Ammonia Preparation and Uses
Ammonia preparation and uses
Ammonia, a colorless gas with a distinct odor, is a building-block chemical and a key component in the manufacture of many products people use every day. It occurs naturally throughout the environment in the air, soil and water and in plants and animals, including humans. The human body makes ammonia when the body breaks down foods containing protein into amino acids and ammonia, then converting the ammonia into urea.
Ammonium hydroxide – commonly known as household ammonia – is an ingredient in many everyday household cleaning products.
Ammonia is a basic building block for ammonium nitrate fertilizer, which releases nitrogen, an essential nutrient for growing plants, including farm crops and lawns.
Uses & Benefits
Uses & Benefits
Ammonia in Fertilizer
About 90 percent of ammonia produced is used in fertilizer, to help sustain food production for billions of people around the world. The production of food crops naturally depletes soil nutrient supplies. In order to maintain healthy crops, farmers rely on fertilizers to keep their soils productive. Fertilizers also can also help increase levels of essential nutrients like zinc, selenium and boron in food crops.
Ammonia in Household Cleaning Products
On its own or as an ingredient in many household cleaning products, ammonia can be used to clean a variety of household surfaces – from tubs, sinks and toilets to bathroom and kitchen countertops and tiles. Ammonia also is effective at breaking down household grime or stains from animal fats or vegetable oils, such as cooking grease and wine stains. Because ammonia evaporates quickly, it is commonly used in glass cleaning solutions to help avoid streaking.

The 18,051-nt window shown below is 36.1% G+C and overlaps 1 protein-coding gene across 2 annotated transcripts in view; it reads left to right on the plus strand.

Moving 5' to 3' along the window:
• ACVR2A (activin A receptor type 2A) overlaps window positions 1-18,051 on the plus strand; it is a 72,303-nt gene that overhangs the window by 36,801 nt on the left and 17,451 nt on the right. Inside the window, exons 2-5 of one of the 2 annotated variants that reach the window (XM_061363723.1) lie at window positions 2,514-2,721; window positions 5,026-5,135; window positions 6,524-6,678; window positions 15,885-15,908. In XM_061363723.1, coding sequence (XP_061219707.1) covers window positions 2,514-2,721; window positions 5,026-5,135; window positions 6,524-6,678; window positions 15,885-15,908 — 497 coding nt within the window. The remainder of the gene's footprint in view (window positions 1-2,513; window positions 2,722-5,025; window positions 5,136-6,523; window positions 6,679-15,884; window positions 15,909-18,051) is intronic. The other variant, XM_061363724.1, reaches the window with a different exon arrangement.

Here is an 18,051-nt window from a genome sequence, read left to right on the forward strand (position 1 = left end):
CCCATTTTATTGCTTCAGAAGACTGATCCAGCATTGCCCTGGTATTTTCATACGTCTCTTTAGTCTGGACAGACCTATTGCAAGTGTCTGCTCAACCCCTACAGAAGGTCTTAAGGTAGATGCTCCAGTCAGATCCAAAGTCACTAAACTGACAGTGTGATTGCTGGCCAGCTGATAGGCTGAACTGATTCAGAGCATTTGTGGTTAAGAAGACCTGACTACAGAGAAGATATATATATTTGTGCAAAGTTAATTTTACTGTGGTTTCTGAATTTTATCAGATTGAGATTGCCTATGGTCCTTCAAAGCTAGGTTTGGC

Ammonia in Industrial/Manufacturing Uses
When used as a refrigerant gas and in air-conditioning equipment, ammonia can absorb substantial amounts of heat from its surroundings.
Ammonia can be used to purify water supplies and as a building block in the manufacture of many products including plastics, explosives, fabrics, pesticides and dyes.
Ammonia also is used in the waste and wastewater treatment, cold storage, rubber, pulp and paper and food and beverage industries as a stabilizer, neutralizer and a source of nitrogen. It also is used in the manufacture of pharmaceuticals.
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